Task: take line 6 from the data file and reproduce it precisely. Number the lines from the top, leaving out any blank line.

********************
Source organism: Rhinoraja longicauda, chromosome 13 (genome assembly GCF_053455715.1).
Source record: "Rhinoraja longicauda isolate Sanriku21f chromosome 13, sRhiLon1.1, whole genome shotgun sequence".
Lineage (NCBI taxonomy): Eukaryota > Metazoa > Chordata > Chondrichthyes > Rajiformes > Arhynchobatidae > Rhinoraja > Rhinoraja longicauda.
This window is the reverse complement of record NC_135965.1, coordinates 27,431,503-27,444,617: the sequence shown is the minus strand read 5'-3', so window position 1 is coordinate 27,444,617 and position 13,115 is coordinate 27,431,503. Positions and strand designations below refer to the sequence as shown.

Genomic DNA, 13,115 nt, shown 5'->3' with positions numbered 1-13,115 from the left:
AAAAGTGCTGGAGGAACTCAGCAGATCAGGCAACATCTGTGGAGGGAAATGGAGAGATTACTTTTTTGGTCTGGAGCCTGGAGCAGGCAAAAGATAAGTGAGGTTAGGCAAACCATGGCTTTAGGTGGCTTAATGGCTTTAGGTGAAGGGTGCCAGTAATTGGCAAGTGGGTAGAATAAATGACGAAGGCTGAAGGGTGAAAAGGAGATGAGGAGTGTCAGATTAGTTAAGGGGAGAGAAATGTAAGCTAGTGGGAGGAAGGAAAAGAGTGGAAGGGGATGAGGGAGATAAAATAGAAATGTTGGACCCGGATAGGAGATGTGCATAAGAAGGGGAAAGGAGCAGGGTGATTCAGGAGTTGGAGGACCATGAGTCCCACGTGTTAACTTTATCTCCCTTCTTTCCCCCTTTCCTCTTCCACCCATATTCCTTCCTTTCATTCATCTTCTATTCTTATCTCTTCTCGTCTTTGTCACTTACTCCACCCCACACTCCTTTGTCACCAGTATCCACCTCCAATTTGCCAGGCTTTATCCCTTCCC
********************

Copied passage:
AAAAGTGCTGGAGGAACTCAGCAGATCAGGCAACATCTGTGGAGGGAAATGGAGAGATTACTTTTTTGGTCTGGAGCCTGGAGCAGGCAAAAGATAAGTGAGGTTAGGCAAACCATGGCTTTAGGTGGCTTAATGGCTTTAGGTGAAGGGTGCCAGTAATTGGCAAGTGGGTAGAATAAATGACGAAGGCTGAAGGGTGAAAAGGAGATGAGGAGTGTCAGATTAGTTAAGGGGAGAGAAATGTAAGCTAGTGGGAGGAAGGAAAAGAGTGGAAGGGGATGAGGGAGATAAAATAGAAATGTTGGACCCGGATAGGAGATGTGCATAAGAAGGGGAAAGGAGCAGGGTGATTCAGGAGTTGGAGGACCATGAGTCCCACGTGTTAACTTTATCTCCCTTCTTTCCCCCTTTCCTCTTCCACCCATATTCCTTCCTTTCATTCATCTTCTATTCTTATCTCTTCTCGTCTTTGTCACTTACTCCACCCCACACTCCTTTGTCACCAGTATCCACCTCCAATTTGCCAGGCTTTATCCCTTCCC